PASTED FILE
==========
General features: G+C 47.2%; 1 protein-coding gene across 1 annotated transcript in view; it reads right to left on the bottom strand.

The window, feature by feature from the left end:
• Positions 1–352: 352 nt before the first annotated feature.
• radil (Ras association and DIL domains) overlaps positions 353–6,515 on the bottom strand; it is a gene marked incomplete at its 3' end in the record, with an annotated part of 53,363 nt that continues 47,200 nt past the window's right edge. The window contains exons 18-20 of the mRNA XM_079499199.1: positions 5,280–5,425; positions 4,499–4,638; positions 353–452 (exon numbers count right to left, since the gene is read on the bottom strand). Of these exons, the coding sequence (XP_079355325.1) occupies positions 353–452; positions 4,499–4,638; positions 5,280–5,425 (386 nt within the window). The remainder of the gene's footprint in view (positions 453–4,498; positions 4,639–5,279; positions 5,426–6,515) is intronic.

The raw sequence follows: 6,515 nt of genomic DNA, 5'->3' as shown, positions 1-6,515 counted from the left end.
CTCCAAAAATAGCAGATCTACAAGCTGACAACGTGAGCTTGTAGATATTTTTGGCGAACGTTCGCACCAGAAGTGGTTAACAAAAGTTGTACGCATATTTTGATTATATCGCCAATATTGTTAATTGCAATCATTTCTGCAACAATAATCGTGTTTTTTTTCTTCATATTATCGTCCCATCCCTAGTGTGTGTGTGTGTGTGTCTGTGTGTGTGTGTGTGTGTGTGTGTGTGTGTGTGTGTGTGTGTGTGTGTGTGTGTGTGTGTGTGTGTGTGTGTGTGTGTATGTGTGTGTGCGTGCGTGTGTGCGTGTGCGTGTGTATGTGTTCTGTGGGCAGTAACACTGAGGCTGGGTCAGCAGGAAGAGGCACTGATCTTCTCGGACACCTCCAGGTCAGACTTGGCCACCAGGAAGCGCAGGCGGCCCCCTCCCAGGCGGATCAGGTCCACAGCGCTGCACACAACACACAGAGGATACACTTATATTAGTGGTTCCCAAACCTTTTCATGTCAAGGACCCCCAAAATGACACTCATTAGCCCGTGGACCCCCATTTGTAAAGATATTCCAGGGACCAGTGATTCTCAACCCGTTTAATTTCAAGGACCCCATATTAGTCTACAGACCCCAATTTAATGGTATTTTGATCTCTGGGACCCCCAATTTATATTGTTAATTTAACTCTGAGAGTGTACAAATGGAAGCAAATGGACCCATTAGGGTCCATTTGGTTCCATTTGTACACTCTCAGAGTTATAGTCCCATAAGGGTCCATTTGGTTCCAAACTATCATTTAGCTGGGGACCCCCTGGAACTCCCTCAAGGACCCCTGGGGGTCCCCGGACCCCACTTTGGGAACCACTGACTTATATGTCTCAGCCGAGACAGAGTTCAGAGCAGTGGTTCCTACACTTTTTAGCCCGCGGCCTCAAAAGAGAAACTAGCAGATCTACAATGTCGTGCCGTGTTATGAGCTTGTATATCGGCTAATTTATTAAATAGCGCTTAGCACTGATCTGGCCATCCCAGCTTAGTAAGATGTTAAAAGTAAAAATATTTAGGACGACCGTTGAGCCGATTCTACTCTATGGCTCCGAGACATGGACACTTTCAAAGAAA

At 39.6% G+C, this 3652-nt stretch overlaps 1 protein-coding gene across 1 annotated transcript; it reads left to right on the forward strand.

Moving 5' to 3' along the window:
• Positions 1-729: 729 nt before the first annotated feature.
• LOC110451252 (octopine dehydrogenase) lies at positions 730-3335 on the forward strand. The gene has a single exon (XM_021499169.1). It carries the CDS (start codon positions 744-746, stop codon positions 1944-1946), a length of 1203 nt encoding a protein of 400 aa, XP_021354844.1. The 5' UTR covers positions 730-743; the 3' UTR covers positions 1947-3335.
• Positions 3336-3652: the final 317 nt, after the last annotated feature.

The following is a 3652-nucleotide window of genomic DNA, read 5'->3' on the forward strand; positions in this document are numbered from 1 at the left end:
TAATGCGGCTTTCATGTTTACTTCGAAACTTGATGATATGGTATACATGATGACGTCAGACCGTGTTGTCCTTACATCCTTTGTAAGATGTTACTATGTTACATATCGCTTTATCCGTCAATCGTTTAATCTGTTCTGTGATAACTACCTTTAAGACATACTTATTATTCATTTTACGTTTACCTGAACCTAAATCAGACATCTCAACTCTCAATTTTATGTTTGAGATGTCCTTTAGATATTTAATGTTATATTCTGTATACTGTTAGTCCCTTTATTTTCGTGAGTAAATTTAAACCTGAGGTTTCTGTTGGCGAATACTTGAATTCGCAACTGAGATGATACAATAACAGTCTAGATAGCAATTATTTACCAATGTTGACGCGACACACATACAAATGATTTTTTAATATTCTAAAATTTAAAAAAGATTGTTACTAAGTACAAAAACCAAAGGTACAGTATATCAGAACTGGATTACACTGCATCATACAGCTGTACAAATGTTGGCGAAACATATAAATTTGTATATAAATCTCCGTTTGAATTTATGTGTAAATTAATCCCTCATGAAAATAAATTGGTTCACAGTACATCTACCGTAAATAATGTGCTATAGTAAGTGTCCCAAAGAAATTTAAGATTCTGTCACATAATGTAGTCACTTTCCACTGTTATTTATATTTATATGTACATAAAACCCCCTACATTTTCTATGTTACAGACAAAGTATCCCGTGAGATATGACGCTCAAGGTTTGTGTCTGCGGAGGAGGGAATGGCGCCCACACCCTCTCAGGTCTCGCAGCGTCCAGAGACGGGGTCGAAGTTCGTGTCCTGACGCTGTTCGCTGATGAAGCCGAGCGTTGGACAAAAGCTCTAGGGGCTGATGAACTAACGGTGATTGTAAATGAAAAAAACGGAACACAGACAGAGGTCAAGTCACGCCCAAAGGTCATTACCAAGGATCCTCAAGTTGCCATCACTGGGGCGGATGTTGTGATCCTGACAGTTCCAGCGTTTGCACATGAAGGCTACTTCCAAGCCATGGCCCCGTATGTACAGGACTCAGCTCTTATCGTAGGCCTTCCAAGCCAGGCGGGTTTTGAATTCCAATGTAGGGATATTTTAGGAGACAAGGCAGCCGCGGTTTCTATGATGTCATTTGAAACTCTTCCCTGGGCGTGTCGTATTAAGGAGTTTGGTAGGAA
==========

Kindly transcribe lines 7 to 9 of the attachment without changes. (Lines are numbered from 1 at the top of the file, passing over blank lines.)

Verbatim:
At 39.6% G+C, this 3652-nt stretch overlaps 1 protein-coding gene across 1 annotated transcript; it reads left to right on the forward strand.

Moving 5' to 3' along the window:
• Positions 1-729: 729 nt before the first annotated feature.